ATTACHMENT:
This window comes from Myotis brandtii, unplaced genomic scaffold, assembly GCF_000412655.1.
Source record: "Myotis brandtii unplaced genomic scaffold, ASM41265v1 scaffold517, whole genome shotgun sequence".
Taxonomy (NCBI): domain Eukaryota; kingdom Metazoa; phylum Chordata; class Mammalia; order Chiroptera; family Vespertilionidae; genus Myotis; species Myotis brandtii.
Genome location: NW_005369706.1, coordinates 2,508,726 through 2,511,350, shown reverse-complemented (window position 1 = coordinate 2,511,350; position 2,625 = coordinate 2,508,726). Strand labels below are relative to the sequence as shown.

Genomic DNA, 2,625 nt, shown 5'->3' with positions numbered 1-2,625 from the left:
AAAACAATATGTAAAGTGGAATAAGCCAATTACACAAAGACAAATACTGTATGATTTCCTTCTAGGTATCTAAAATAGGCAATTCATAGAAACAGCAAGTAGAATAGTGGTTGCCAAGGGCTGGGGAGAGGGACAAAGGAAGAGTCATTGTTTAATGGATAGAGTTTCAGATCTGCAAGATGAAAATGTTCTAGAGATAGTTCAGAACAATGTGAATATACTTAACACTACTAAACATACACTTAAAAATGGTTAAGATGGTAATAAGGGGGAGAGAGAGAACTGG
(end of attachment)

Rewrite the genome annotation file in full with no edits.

This window comes from Myotis brandtii, unplaced genomic scaffold, assembly GCF_000412655.1.
Source record: "Myotis brandtii unplaced genomic scaffold, ASM41265v1 scaffold517, whole genome shotgun sequence".
Taxonomy (NCBI): domain Eukaryota; kingdom Metazoa; phylum Chordata; class Mammalia; order Chiroptera; family Vespertilionidae; genus Myotis; species Myotis brandtii.
Genome location: NW_005369706.1, coordinates 2,508,726 through 2,511,350, shown reverse-complemented (window position 1 = coordinate 2,511,350; position 2,625 = coordinate 2,508,726). Strand labels below are relative to the sequence as shown.

Genomic DNA, 2,625 nt, shown 5'->3' with positions numbered 1-2,625 from the left:
AAAACAATATGTAAAGTGGAATAAGCCAATTACACAAAGACAAATACTGTATGATTTCCTTCTAGGTATCTAAAATAGGCAATTCATAGAAACAGCAAGTAGAATAGTGGTTGCCAAGGGCTGGGGAGAGGGACAAAGGAAGAGTCATTGTTTAATGGATAGAGTTTCAGATCTGCAAGATGAAAATGTTCTAGAGATAGTTCAGAACAATGTGAATATACTTAACACTACTAAACATACACTTAAAAATGGTTAAGATGGTAATAAGGGGGAGAGAGAGAACTGG